Posts Tagged ‘harry potter’

If you are familiar with Harry Potter then you know what a patronus is. (If not, check out this explainer.) I like the books and the concept, but also the imagery. So I decided to see if I could work out how to do the glowing-semi-translucent-super-cool-flying-animal effect in Affinity Photo.

I used a modified version of this Photoshop tutorial, and while the instructions don’t exactly translate to Affinity it was close enough to get me in the ballpark.

And of course now all I can see are the bits I’d like to change,* but isn’t that always the way? Next time!

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* Seriously, those wings are way too small. It’s so weird that a mythical Greek creature swapped into a magical wizarding world refuses to obey the laws of physics.

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I am a (very) sporadic diary/record/idea keeper, and the things I write often take the form of notes scribbled on the backs of envelopes or random drafts scattered around my hard drive. This file popped up as I was searching for something else, and I had fun revisiting my first thoughts about Harry Potter. Let’s hear it for the power of magic imagination:)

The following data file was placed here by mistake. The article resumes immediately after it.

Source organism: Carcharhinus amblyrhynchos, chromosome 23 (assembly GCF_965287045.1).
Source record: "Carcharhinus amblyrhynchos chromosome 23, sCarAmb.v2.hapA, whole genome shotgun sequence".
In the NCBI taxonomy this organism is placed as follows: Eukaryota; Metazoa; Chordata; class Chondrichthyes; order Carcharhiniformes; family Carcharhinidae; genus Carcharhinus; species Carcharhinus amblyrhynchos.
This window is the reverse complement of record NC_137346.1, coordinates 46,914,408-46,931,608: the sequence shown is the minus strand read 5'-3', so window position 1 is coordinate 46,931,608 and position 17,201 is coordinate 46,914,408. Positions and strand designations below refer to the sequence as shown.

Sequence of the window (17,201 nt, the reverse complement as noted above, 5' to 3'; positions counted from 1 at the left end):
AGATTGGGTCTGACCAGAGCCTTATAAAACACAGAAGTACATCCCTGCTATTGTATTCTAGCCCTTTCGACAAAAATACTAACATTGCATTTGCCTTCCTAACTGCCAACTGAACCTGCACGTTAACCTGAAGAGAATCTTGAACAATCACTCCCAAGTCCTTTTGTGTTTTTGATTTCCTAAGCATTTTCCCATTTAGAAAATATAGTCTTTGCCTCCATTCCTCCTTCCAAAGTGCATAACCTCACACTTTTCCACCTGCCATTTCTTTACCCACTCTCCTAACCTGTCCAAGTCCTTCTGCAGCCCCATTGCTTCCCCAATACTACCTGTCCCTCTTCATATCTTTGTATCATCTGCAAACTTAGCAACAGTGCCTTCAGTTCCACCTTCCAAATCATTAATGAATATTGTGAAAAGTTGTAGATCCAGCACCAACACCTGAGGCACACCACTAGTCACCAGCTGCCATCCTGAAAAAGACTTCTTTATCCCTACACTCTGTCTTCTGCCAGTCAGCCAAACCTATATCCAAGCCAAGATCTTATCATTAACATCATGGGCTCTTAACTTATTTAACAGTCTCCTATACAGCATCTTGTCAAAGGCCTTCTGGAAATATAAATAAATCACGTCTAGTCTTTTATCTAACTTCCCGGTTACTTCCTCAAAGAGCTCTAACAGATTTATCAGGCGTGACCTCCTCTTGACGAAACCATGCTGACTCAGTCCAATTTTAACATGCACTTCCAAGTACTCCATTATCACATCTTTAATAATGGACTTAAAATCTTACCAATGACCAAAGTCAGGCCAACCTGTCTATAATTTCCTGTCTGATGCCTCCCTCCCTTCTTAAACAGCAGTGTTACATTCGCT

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March 15, 2000

A few days ago I started reading the Harry Potter books. Started by a single mother in a café on the back of a napkin, these books are the biggest thing since the Lord of the Rings, and written for the same audience – children and their parents. While the author description emphasizes Rowling’s financial need, I would bet that she was also in need of a creative outlet. How often have I done something similar, just to spend time in a world of my own making?